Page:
by / June 17th, 2015 /

Wolf Alice – My Love Is Cool

 3/5 Rating

(Dirty Hit)

As the arrival of summer brings yet another glut of new releases, the pressure for bands to deliver just one earworm increases. Especially for those making their debut, as is the case with the first release from London’s Wolf Alice. Heavily anticipated after a series of acclaimed EPs, they at least have a solid fan base behind them that takes a little of the pressure off. Which is probably for the best as, although the album delivers more than its fair share of hooks, My Love Is Cool fails to deliver any standout song. It feels like a contradiction of terms; a dozen well-crafted tracks fail to add up to a well-crafted album. Part of the reason for this is the sheer diversity of styles and approaches seen from one track to the next.

Opener ‘Turn to Dust’ is almost ethereal, with vocalist Ellie Roswell gently leading the semi-acoustic melody, and continues this effect on the next more pop-led ‘Bros’. As the album leads into their more rock-focused tracks, you can feel the band undergoing an identity crisis. Are they the sophisticated rock-ish alt-pop of the xx and Snow Patrol, or are they the straightforward rock of Foo Fighters and Pearl Jam? This leads to some very noticeable dips; ‘You’re A Germ’ sounds like a poor Soundgarden impression. The high standard of lyrics set by previous tracks is entirely undermined with a groan inducing stereotypical story of jilted teenage loves and the lyric “1,2,3,4,5,6,7, I ain’t going to heaven.” Their other sources of inspiration are peppered throughout, with ‘Giant Peach’ closing with a riff that would make Tommy Iommi proud.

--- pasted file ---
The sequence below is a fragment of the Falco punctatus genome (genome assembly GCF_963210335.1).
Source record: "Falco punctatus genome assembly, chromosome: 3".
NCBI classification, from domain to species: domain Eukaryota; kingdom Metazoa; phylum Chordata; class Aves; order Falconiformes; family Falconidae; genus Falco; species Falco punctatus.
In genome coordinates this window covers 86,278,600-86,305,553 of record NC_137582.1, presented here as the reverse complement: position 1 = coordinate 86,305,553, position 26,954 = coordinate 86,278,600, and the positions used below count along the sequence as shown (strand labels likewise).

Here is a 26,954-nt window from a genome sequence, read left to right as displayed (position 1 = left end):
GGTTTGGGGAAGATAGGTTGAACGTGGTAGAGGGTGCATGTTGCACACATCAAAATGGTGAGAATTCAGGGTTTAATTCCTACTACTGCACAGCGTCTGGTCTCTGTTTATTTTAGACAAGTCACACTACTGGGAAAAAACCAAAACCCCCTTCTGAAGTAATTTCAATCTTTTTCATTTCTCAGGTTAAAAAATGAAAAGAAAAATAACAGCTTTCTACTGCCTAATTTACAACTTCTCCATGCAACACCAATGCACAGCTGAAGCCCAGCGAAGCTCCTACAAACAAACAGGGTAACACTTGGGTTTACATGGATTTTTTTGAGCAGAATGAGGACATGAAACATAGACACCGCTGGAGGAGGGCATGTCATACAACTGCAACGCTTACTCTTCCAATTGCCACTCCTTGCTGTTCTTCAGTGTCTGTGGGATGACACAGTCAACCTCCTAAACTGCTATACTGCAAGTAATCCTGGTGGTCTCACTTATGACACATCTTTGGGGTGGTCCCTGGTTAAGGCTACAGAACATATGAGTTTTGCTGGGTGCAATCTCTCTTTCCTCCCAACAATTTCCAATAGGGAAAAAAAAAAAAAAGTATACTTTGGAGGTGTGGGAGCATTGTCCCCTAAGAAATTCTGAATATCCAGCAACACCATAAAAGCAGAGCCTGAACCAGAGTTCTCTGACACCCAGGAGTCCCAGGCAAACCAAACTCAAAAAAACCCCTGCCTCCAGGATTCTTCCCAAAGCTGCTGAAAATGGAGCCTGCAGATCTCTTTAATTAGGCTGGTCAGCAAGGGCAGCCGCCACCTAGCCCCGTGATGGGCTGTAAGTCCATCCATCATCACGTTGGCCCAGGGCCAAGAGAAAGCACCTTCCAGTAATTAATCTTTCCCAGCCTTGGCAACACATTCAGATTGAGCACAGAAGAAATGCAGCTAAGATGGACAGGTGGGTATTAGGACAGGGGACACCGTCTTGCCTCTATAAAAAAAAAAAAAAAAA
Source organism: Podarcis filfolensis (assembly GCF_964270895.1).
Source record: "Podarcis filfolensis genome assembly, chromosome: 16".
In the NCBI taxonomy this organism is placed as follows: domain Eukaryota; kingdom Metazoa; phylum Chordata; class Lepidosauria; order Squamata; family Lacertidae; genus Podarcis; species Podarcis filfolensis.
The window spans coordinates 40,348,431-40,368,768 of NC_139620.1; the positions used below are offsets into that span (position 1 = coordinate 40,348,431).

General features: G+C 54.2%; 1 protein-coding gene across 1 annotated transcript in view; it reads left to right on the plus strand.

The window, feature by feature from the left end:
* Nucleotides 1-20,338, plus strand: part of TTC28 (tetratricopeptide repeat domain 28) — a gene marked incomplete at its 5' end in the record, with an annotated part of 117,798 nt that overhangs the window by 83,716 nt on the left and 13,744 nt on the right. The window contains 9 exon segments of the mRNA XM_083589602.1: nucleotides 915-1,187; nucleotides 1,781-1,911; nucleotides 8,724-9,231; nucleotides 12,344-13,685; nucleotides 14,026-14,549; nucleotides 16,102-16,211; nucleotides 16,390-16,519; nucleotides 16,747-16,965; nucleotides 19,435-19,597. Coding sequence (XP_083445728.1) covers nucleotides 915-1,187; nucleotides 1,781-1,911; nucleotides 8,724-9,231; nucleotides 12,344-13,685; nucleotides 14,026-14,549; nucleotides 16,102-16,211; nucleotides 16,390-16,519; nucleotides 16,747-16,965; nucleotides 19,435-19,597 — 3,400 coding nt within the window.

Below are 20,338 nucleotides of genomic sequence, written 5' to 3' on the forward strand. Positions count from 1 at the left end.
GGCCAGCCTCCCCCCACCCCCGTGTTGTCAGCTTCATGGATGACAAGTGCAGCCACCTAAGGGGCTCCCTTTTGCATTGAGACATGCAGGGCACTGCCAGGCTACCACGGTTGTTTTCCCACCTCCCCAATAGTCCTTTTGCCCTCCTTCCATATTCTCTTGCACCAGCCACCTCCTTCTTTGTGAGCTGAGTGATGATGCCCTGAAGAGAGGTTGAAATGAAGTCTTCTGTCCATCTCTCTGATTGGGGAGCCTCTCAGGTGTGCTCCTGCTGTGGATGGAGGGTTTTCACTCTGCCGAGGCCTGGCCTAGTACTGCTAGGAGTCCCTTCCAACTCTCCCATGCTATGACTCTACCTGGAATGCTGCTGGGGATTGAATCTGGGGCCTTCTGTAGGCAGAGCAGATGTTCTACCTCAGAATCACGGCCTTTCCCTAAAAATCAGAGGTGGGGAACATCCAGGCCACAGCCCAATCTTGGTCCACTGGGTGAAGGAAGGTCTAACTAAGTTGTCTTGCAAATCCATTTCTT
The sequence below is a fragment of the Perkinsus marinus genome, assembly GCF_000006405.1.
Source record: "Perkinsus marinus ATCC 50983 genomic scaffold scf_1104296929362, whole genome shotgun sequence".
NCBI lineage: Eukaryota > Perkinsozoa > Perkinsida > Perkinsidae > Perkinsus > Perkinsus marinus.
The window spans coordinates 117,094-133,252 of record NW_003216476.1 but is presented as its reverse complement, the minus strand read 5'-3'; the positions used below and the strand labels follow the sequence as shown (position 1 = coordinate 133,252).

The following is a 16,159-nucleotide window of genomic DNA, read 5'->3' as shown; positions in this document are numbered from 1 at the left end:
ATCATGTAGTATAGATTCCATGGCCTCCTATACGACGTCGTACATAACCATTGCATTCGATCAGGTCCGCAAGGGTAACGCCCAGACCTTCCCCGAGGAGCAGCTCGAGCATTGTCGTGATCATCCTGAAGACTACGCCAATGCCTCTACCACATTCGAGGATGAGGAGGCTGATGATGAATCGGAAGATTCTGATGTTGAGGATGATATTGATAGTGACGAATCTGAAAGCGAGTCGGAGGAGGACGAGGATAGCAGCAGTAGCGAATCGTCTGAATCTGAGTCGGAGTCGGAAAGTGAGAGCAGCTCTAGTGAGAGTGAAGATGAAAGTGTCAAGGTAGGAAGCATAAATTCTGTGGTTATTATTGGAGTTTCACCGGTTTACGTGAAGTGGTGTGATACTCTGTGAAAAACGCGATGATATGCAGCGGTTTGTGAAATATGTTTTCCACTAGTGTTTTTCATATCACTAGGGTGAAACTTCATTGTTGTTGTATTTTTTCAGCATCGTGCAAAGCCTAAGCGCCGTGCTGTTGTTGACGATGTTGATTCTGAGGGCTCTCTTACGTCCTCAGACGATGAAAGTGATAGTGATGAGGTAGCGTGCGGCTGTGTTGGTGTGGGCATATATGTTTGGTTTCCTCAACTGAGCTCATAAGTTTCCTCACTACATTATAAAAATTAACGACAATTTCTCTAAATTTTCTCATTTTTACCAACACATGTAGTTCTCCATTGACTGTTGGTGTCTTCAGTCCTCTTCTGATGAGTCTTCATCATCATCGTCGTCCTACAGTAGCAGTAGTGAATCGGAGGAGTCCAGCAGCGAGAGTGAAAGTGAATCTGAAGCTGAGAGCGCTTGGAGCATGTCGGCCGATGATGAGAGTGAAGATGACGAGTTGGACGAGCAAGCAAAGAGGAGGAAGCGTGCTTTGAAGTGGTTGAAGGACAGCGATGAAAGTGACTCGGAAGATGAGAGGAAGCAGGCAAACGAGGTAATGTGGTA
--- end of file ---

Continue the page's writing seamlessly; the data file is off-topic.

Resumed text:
Further on in they manage to get these balances just right and can rightly be proud of ‘Lisbon’ and ‘Silk’ as a fantastic mix of poetic yet vivid lyrics, driving guitar from Theo Ellis, and well-executed production from Mike Crossey (whose other credits include The 1975 and Tribes). The most engaging moments come when they brush away obvious influences and show a far more engaging element of RnB and spoken word on ‘Freazy’ and ‘Swallowtail’. It’s here the band display a germ of what could set them apart; the hooks feel generated, instead of just ticked off from the songwriting checklist.

While there is no doubt that Wolf Alice have paid all necessary dues and learned their craft, the far too eclectic style makes My Love Is Cool feel like the band is sometimes auditioning for too many audiences within its 50 minutes. Their glut of talent is undermined by their lack of focus. Nonetheless when they calm down and focus on their own style, they show the real reason why we should pay attention.

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